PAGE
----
Flows run on a quota system, meaning that you need to estimate how many flows you will be running each month and then take this into considering when proposing this solution to a customer. You do get Flows free as part of several licenses and these will trigger based on where you get the Flows from i.e. Free ones trigger every 15 minutes, D365 licenses trigger every 5 minutes, Flow plan 1 every 3 minutes and Flow plan 2 every 1 minute. How all this works when you have a combination of the licenses, i’m not entirely sure and I have not been able to find any documentation. If you do know, drop me a message and i’ll update this post. :) 

 

In Summary of Flow, things to remember:

 

  • Quotas

  • Triggers and the ones you should use

  • Solutions and building Flows in Environments

  • How quickly do you need a flow to Run

  • Manual Vs Automatic

 

Dynamics 365 Workflows have been an integral part of CRM for years and there are still a lot of advantages to using them. Yes they are limited by the fact you can only trigger and update data inside D365 so this is a plus point of Flow. They do have a number of other advantages though.

 

Background, realtime and On demand workflows allow you to have greater control over when you are doing and when compared to Flows. The fact you can tick a box and run a Workflow you built once, over a selection of records is incredibly powerful. I didn’t quite realise how powerful until I was face with a situation where i’d have to recreate a Flow all over again due to this limitation.

 

Also, no limit on the number of runs. Over the years, Microsoft have enforced a number of active workflows you could have in Dynamics (to be very honest, I’ve now lost track if there is still a limit or not) but one thing they have never limited is the number of times you can run workflow or have an associated cost. Your only “cost” as it were, is performance, as triggering Workflows to update thousands of records can have an impact to your performance.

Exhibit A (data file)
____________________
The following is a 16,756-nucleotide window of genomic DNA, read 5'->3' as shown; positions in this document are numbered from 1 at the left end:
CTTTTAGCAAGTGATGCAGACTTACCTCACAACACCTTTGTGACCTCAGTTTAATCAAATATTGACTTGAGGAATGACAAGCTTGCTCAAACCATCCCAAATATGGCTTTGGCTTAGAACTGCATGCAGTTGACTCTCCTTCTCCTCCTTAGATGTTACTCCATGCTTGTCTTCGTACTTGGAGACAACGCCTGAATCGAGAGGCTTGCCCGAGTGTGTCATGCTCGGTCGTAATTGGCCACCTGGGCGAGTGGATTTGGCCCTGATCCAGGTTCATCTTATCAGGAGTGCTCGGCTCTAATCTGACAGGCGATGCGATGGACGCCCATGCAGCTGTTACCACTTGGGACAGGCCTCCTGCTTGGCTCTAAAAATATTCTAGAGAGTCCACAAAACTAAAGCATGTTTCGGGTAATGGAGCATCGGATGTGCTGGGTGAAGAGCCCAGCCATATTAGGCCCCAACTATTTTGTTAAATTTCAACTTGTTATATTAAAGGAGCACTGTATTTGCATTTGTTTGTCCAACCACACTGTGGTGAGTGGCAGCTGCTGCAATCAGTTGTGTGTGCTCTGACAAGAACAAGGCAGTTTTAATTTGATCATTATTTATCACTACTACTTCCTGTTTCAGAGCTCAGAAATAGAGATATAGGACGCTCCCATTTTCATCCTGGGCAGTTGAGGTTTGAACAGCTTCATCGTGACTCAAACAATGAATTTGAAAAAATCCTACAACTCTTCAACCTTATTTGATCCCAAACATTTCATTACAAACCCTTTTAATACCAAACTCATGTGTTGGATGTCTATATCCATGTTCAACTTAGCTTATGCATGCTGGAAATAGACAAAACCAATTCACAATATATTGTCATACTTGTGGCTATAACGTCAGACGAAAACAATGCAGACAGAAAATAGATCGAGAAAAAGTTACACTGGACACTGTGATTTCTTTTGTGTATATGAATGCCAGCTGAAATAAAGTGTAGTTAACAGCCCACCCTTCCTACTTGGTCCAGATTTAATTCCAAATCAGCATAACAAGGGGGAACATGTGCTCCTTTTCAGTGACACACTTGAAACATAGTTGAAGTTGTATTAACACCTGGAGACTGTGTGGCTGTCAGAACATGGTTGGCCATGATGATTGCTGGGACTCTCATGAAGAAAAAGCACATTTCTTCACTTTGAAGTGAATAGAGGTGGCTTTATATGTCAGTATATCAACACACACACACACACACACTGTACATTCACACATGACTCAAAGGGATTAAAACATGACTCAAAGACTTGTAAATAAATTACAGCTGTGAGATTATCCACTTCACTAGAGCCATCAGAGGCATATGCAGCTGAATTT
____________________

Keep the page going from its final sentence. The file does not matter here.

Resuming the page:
One thing an avid reader might have noticed during this series of post is that I’ve only ever given you part of the solution. Nothing in either one of these posts does it show how you actually prevent a user from activating a quote or moving it to the next step in a business process. This was quite deliberate.

 

One of my earlier blog posts - Stop - prevent deletes while still allowing deletes  details how you can prevent records from being deleted but can also be used to stop records moving through business process flows, activating of quotes or closing of cases. This is a effective function but requires a realtime workflow to be able to stop the user in their tracks from proceeding. While I have detailed a method of approvals in these last two posts, and compared the technologies; I didn’t detail the full solution as either way, still requires a realtime workflow to be complete.

 

That’s the conclusion, at least it is for now, that these two technologies can complement each other and both need to be evaluated for their strengths and weaknesses for any given scenario or requirement you have, before deciding on the best course of action. Bring “Balance” to the D365 world, use them to strengthen your functionality. So to all the “I only use Flow” and “I won’t use Flow until it’s a more mature technology” by advice would, give each a chance and use the right one, when you get the right requirement.

 

Ciao for now!